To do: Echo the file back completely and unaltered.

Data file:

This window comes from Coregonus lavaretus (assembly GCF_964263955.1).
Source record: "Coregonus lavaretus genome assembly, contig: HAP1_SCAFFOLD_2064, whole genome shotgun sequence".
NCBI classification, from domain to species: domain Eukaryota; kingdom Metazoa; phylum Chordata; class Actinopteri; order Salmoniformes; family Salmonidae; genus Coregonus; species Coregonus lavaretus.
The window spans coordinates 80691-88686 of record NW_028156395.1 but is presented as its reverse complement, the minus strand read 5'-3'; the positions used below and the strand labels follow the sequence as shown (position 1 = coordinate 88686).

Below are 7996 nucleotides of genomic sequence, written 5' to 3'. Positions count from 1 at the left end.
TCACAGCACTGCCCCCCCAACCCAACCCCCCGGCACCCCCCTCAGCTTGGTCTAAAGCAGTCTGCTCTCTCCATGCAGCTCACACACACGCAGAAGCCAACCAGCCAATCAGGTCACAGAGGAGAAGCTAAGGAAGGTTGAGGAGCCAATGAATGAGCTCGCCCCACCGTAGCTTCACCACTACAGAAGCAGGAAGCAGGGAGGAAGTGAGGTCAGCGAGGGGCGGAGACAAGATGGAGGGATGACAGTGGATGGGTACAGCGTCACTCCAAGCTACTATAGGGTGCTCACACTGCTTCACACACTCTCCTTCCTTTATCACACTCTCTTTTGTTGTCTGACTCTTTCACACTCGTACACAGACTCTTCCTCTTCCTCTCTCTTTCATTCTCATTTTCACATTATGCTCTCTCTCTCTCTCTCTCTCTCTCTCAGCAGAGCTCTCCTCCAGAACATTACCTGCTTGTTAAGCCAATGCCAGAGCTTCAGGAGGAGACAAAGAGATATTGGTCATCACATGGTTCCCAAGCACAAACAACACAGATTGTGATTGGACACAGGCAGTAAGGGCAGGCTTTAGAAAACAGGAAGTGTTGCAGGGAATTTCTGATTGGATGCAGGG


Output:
This window comes from Coregonus lavaretus (assembly GCF_964263955.1).
Source record: "Coregonus lavaretus genome assembly, contig: HAP1_SCAFFOLD_2064, whole genome shotgun sequence".
NCBI classification, from domain to species: domain Eukaryota; kingdom Metazoa; phylum Chordata; class Actinopteri; order Salmoniformes; family Salmonidae; genus Coregonus; species Coregonus lavaretus.
The window spans coordinates 80691-88686 of record NW_028156395.1 but is presented as its reverse complement, the minus strand read 5'-3'; the positions used below and the strand labels follow the sequence as shown (position 1 = coordinate 88686).

Below are 7996 nucleotides of genomic sequence, written 5' to 3'. Positions count from 1 at the left end.
TCACAGCACTGCCCCCCCAACCCAACCCCCCGGCACCCCCCTCAGCTTGGTCTAAAGCAGTCTGCTCTCTCCATGCAGCTCACACACACGCAGAAGCCAACCAGCCAATCAGGTCACAGAGGAGAAGCTAAGGAAGGTTGAGGAGCCAATGAATGAGCTCGCCCCACCGTAGCTTCACCACTACAGAAGCAGGAAGCAGGGAGGAAGTGAGGTCAGCGAGGGGCGGAGACAAGATGGAGGGATGACAGTGGATGGGTACAGCGTCACTCCAAGCTACTATAGGGTGCTCACACTGCTTCACACACTCTCCTTCCTTTATCACACTCTCTTTTGTTGTCTGACTCTTTCACACTCGTACACAGACTCTTCCTCTTCCTCTCTCTTTCATTCTCATTTTCACATTATGCTCTCTCTCTCTCTCTCTCTCTCTCTCAGCAGAGCTCTCCTCCAGAACATTACCTGCTTGTTAAGCCAATGCCAGAGCTTCAGGAGGAGACAAAGAGATATTGGTCATCACATGGTTCCCAAGCACAAACAACACAGATTGTGATTGGACACAGGCAGTAAGGGCAGGCTTTAGAAAACAGGAAGTGTTGCAGGGAATTTCTGATTGGATGCAGGG